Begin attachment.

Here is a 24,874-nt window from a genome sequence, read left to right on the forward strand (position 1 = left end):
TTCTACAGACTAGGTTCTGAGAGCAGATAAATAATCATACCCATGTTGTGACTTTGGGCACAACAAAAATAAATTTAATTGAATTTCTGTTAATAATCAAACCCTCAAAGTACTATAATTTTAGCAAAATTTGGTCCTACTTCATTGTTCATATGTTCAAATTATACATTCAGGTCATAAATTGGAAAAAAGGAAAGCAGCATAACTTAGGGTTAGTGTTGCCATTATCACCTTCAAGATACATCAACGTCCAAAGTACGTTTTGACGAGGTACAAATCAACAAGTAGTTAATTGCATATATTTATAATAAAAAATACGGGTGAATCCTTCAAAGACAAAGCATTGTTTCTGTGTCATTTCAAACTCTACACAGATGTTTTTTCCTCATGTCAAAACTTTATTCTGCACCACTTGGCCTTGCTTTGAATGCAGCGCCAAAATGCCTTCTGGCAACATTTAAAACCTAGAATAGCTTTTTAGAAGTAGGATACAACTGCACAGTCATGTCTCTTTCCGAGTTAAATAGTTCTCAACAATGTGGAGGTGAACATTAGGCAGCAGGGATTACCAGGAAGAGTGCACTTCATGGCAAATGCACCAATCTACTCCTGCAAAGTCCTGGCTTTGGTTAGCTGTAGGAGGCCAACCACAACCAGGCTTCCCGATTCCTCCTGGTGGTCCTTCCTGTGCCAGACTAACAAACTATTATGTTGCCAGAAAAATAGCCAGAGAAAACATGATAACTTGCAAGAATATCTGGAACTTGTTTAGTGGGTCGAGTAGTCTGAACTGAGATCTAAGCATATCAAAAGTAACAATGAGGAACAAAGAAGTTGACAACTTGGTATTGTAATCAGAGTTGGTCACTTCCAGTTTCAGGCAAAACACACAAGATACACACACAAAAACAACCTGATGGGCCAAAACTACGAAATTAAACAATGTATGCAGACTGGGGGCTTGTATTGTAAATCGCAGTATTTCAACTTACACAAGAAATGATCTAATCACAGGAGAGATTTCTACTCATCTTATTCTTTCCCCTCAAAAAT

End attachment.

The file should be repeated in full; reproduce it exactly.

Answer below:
Here is a 24,874-nt window from a genome sequence, read left to right on the forward strand (position 1 = left end):
TTCTACAGACTAGGTTCTGAGAGCAGATAAATAATCATACCCATGTTGTGACTTTGGGCACAACAAAAATAAATTTAATTGAATTTCTGTTAATAATCAAACCCTCAAAGTACTATAATTTTAGCAAAATTTGGTCCTACTTCATTGTTCATATGTTCAAATTATACATTCAGGTCATAAATTGGAAAAAAGGAAAGCAGCATAACTTAGGGTTAGTGTTGCCATTATCACCTTCAAGATACATCAACGTCCAAAGTACGTTTTGACGAGGTACAAATCAACAAGTAGTTAATTGCATATATTTATAATAAAAAATACGGGTGAATCCTTCAAAGACAAAGCATTGTTTCTGTGTCATTTCAAACTCTACACAGATGTTTTTTCCTCATGTCAAAACTTTATTCTGCACCACTTGGCCTTGCTTTGAATGCAGCGCCAAAATGCCTTCTGGCAACATTTAAAACCTAGAATAGCTTTTTAGAAGTAGGATACAACTGCACAGTCATGTCTCTTTCCGAGTTAAATAGTTCTCAACAATGTGGAGGTGAACATTAGGCAGCAGGGATTACCAGGAAGAGTGCACTTCATGGCAAATGCACCAATCTACTCCTGCAAAGTCCTGGCTTTGGTTAGCTGTAGGAGGCCAACCACAACCAGGCTTCCCGATTCCTCCTGGTGGTCCTTCCTGTGCCAGACTAACAAACTATTATGTTGCCAGAAAAATAGCCAGAGAAAACATGATAACTTGCAAGAATATCTGGAACTTGTTTAGTGGGTCGAGTAGTCTGAACTGAGATCTAAGCATATCAAAAGTAACAATGAGGAACAAAGAAGTTGACAACTTGGTATTGTAATCAGAGTTGGTCACTTCCAGTTTCAGGCAAAACACACAAGATACACACACAAAAACAACCTGATGGGCCAAAACTACGAAATTAAACAATGTATGCAGACTGGGGGCTTGTATTGTAAATCGCAGTATTTCAACTTACACAAGAAATGATCTAATCACAGGAGAGATTTCTACTCATCTTATTCTTTCCCCTCAAAAAT